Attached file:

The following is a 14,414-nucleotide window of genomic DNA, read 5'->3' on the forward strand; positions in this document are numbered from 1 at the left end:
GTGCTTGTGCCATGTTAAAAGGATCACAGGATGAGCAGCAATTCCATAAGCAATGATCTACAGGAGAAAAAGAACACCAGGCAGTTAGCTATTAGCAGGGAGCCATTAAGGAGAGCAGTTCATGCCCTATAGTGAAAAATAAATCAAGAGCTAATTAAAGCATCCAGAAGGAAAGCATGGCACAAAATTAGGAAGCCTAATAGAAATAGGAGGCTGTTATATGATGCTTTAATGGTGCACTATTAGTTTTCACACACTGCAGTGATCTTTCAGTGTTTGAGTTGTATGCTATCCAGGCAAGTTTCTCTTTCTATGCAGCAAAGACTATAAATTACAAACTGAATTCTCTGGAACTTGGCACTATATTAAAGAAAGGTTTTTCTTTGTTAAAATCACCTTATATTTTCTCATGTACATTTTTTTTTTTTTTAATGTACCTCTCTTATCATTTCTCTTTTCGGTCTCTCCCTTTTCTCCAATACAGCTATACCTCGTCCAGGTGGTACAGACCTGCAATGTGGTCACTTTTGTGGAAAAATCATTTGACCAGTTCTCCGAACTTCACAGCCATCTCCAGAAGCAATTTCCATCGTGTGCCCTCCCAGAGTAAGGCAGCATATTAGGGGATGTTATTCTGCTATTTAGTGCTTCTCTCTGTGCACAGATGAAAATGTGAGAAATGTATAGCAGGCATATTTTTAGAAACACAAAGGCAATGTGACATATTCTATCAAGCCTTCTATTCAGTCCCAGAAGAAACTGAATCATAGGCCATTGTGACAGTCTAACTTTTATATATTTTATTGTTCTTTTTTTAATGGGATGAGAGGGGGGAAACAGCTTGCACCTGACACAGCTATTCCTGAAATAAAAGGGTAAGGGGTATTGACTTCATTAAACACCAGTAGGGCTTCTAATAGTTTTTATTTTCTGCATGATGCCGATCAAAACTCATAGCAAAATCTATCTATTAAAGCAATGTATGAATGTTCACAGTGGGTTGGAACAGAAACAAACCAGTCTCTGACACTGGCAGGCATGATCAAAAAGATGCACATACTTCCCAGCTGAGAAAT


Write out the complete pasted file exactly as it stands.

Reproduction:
The following is a 14,414-nucleotide window of genomic DNA, read 5'->3' on the forward strand; positions in this document are numbered from 1 at the left end:
GTGCTTGTGCCATGTTAAAAGGATCACAGGATGAGCAGCAATTCCATAAGCAATGATCTACAGGAGAAAAAGAACACCAGGCAGTTAGCTATTAGCAGGGAGCCATTAAGGAGAGCAGTTCATGCCCTATAGTGAAAAATAAATCAAGAGCTAATTAAAGCATCCAGAAGGAAAGCATGGCACAAAATTAGGAAGCCTAATAGAAATAGGAGGCTGTTATATGATGCTTTAATGGTGCACTATTAGTTTTCACACACTGCAGTGATCTTTCAGTGTTTGAGTTGTATGCTATCCAGGCAAGTTTCTCTTTCTATGCAGCAAAGACTATAAATTACAAACTGAATTCTCTGGAACTTGGCACTATATTAAAGAAAGGTTTTTCTTTGTTAAAATCACCTTATATTTTCTCATGTACATTTTTTTTTTTTTTAATGTACCTCTCTTATCATTTCTCTTTTCGGTCTCTCCCTTTTCTCCAATACAGCTATACCTCGTCCAGGTGGTACAGACCTGCAATGTGGTCACTTTTGTGGAAAAATCATTTGACCAGTTCTCCGAACTTCACAGCCATCTCCAGAAGCAATTTCCATCGTGTGCCCTCCCAGAGTAAGGCAGCATATTAGGGGATGTTATTCTGCTATTTAGTGCTTCTCTCTGTGCACAGATGAAAATGTGAGAAATGTATAGCAGGCATATTTTTAGAAACACAAAGGCAATGTGACATATTCTATCAAGCCTTCTATTCAGTCCCAGAAGAAACTGAATCATAGGCCATTGTGACAGTCTAACTTTTATATATTTTATTGTTCTTTTTTTAATGGGATGAGAGGGGGGAAACAGCTTGCACCTGACACAGCTATTCCTGAAATAAAAGGGTAAGGGGTATTGACTTCATTAAACACCAGTAGGGCTTCTAATAGTTTTTATTTTCTGCATGATGCCGATCAAAACTCATAGCAAAATCTATCTATTAAAGCAATGTATGAATGTTCACAGTGGGTTGGAACAGAAACAAACCAGTCTCTGACACTGGCAGGCATGATCAAAAAGATGCACATACTTCCCAGCTGAGAAAT